Eccentrics for Squatting
Guest Post by Christopher Taber – PhD, CSCS, USAW 2
Christopher Taber is an assistant professor at Sacred Heart University and head coach of the Sacred Heart weightlifting team. His research is focused on strength and power development for athletes as well as athlete monitoring and testing. Christopher coaches and competes for East Coast Gold Weightlifting team and lives with his wife Lucy and his dog Marble in Connecticut. You can find more information at Atlas Human Performance.
It is no secret that squats are important for weightlifters. Squats are a multi-joint exercise that challenge the largest muscle groups in the body and help to develop strength and power. Squatting strength is vitally important for standing up with heavy weights and developing explosive power for the snatch and clean and jerk. Everyone can benefit from heavy squats and this article will discuss methods of using eccentric muscle actions to help improve your squatting ability.
Muscle actions are broken down into several categories but the commonly encountered actions are concentric, isometrics and eccentric. Concentric muscle actions are caused by the muscle shortening and around found when you stand up from the bottom position in the squat. Isometric actions are when there is no change in muscle length but the muscle is still developing tension. Isometrics can be found in the top position of the squat and briefly in the bottom in the transition. Finally, eccentric actions are when the muscle lengthens under tension and are found when you descend in the squat.
From several research projects, data has demonstrated that muscle is stronger in the eccentric portion of a lift action compared to the concentric portion. Typically, training intensity is based on the concentric muscle action which may underload the eccentric portion of the lift thereby not fully developing all strength qualities. There are several methods you can utilize in training to develop stronger eccentric strength and help to build your squat. We will discuss slow eccentrics and accentuated eccentric loading as strategies to improve your eccentric strength and power.
Slow eccentric squats are a great way to increase eccentric strength and control during squatting. During the eccentric portion of the squat you simply extend the amount of time it takes you descend and this can range anywhere from 3-8 seconds. Obviously the longer you take to descend the more challenging the concentric portion of the lift will be. These can be used on all the repetitions or simply used on the first or last repetition to make the lift more difficult for the lifter. To make this more difficult make sure you count for your lifter as they tend to rush through these lifts and 5 seconds turns into 3!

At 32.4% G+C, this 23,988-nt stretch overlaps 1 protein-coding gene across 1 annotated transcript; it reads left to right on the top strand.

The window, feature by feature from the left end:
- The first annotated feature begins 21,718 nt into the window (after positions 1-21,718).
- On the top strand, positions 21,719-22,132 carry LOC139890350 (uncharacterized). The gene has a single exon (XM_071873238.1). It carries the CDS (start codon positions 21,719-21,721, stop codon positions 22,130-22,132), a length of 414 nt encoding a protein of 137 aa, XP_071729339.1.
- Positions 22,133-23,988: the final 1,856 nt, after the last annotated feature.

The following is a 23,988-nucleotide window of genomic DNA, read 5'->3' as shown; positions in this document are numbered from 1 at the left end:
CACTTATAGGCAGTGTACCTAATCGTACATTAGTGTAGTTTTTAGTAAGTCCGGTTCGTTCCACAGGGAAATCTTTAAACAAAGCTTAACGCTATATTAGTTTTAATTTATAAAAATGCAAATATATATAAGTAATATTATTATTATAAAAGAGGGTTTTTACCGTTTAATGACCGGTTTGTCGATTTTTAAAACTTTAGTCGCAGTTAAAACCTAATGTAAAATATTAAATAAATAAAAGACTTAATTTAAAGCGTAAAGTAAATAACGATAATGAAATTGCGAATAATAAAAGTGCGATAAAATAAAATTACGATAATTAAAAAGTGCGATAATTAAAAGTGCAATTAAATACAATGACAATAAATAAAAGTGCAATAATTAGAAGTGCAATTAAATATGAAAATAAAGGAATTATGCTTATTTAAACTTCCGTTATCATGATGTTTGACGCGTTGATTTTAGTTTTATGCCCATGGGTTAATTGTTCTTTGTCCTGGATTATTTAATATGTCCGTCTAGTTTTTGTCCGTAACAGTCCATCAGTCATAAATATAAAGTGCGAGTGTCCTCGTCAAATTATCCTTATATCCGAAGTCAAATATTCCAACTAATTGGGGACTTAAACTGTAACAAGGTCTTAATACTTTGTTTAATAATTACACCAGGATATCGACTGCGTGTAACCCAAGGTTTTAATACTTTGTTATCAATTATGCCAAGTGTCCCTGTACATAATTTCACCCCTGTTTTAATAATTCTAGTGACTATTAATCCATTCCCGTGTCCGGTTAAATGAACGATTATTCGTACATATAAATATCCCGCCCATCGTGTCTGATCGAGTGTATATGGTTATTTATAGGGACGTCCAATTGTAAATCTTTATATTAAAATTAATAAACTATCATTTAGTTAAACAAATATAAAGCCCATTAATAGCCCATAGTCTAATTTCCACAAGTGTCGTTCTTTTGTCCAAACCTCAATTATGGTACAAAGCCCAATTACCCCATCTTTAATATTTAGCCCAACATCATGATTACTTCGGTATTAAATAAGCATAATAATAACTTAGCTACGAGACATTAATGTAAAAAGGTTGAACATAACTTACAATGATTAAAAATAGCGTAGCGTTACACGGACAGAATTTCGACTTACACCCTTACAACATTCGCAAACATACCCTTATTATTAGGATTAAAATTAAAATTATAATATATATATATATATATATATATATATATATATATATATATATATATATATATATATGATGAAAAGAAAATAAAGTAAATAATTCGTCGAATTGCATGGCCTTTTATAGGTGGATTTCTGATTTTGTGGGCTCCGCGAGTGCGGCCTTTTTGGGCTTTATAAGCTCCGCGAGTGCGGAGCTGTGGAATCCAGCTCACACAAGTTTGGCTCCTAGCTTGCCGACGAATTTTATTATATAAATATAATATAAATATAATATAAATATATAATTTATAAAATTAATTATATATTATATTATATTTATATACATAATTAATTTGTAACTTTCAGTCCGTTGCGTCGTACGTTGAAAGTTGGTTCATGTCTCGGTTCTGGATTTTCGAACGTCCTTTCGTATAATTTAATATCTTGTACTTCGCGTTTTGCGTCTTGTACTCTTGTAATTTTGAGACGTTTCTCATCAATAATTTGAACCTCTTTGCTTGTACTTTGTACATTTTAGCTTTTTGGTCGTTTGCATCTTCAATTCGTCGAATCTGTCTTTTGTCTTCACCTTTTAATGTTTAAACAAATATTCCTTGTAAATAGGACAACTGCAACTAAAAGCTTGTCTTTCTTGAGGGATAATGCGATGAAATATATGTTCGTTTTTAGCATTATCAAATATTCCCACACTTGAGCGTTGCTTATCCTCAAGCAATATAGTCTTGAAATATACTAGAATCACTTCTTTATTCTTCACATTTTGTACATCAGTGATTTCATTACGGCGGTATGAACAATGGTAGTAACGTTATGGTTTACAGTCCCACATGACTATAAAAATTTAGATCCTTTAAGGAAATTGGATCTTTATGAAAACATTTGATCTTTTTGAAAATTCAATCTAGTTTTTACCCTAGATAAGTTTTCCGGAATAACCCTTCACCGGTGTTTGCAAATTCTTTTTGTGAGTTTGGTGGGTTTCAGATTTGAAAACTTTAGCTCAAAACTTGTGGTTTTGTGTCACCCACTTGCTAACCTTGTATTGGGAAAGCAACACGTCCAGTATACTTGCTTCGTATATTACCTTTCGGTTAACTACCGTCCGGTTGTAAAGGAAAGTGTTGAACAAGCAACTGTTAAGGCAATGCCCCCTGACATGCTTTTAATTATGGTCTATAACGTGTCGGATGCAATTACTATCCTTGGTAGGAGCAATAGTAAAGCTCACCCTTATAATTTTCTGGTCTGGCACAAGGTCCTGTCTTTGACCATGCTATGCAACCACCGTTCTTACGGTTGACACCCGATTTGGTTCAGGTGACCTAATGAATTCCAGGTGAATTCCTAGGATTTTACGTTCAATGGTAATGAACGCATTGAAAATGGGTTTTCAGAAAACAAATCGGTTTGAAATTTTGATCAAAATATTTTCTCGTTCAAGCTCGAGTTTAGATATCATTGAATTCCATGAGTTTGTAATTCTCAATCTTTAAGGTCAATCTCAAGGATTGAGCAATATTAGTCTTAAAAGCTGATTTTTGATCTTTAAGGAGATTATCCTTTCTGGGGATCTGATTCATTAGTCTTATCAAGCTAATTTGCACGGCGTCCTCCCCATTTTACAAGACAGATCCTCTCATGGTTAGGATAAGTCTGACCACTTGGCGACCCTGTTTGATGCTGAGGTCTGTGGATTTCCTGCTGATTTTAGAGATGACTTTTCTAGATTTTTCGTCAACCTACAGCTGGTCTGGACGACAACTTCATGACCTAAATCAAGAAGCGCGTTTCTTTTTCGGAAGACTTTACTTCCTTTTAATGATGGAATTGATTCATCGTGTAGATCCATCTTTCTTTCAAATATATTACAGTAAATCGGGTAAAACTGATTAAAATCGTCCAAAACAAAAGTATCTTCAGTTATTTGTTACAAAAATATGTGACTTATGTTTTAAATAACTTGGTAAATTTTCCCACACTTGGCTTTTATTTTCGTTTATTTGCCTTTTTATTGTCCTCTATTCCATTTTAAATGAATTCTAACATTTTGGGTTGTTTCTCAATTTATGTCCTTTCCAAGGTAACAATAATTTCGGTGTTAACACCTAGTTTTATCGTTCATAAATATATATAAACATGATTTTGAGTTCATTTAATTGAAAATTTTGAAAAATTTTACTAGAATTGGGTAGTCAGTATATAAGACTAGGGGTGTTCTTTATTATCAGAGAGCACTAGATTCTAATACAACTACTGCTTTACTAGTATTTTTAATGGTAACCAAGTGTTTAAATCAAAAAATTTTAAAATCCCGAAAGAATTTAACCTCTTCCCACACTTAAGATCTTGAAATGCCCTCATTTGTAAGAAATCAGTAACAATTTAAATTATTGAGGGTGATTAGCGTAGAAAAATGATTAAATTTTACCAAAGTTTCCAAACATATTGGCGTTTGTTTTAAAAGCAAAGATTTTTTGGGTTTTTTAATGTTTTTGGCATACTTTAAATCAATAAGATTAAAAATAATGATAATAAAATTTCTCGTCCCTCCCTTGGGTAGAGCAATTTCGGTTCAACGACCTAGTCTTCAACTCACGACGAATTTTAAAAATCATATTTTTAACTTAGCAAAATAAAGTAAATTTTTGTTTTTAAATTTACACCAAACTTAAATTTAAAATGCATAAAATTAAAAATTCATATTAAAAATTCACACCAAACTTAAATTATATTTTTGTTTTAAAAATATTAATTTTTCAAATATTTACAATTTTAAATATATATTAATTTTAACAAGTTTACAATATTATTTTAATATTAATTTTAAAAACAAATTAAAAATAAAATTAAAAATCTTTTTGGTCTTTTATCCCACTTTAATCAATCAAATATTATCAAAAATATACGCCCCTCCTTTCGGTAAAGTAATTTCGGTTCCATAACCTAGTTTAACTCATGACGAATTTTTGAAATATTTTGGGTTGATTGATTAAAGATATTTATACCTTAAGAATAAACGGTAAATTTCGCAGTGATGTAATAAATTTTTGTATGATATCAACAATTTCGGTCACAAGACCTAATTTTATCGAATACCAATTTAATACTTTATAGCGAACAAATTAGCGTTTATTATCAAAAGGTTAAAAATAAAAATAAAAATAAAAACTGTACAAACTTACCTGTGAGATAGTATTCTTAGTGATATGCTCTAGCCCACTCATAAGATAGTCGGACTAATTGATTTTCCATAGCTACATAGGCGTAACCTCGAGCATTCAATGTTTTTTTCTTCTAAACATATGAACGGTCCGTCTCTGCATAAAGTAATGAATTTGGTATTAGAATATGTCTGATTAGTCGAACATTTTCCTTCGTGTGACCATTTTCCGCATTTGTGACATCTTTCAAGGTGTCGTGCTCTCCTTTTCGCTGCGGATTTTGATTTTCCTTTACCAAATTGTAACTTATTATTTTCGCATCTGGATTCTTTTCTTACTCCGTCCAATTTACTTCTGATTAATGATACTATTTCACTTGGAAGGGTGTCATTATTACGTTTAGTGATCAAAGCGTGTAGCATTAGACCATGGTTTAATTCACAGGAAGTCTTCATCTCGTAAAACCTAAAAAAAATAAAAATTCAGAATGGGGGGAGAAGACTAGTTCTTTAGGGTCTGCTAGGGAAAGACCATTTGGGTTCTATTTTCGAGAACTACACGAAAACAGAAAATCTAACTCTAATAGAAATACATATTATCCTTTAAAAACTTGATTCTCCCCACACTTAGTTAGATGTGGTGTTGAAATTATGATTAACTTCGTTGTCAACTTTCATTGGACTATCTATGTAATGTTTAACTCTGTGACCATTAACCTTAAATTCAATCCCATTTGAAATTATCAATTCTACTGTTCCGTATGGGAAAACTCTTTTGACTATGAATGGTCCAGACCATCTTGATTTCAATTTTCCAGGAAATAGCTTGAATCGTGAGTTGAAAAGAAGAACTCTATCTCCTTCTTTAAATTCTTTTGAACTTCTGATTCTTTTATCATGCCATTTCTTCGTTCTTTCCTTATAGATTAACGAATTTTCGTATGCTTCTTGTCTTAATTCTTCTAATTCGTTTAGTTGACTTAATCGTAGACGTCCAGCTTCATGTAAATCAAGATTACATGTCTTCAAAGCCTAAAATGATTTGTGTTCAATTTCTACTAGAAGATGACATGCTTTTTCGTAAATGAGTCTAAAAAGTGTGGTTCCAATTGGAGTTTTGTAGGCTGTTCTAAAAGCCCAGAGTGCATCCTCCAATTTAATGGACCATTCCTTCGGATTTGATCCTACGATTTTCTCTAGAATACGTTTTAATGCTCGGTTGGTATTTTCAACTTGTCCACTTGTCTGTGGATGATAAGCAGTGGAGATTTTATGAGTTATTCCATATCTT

The second way to develop eccentric strength is called accentuated eccentric loading and this advanced strategy involves handling a heavier weight during the eccentric portion of the lift compared to the concentric portion. This technique can be implemented by either removing the weights manually at the bottom of the squat or with the use of weight releasers. Most commonly this is performed using weight releasers attached to the bar which fall off in the bottom of the lift allowing the lifter to descend with heavy weights and stand up with a lighter weight on the concentric portion of the squat. This technique allows for optimal loading of the eccentric portion of the lift with weights that challenging while allowing for the concentric prescription to be appropriate once the weight releasers are removed. This loading allows for better development of eccentric strength while still training the stretch shortening cycle and maintaining the normal mechanics of the squat. Below is a video with the weight releasers in action.
Casey Rohrbaugh, one of Leo’s national lifters for East Coast Gold Weightlifting Team, uses the weight releasers in training to build strength for her cleans.
Overloading the eccentric portion of the lift is a great way to get stronger and improve an athletes squatting ability but it’s important to implement them at the correct times in training. Heavy eccentrics can cause substantial muscle damage and soreness in the days following a training session. Typically this damage and soreness peaks 36 to 48 hours after training and can persist for a few days after training. Heavy eccentrics are best implemented farther out from competition when maximal strength or hypertrophy is being developed because of the muscle damage and increased fatigue on the lifter. Finally, heavy accentuated eccentric loading is an advanced training strategy which should be implemented will well prepared and strong athletes. It is not recommended to utilize this strategy for lifters whose back squat falls below two times bodyweight because of the training stress and injury risk. Slow lowering eccentrics are appropriate for most lifters and can be implemented in a wide variety of ways into training and are great for developing squatting strength and power.
For more information on eccentrics or how to incorporate them into your training plan reach out to Totten Training Systems and learn from the best!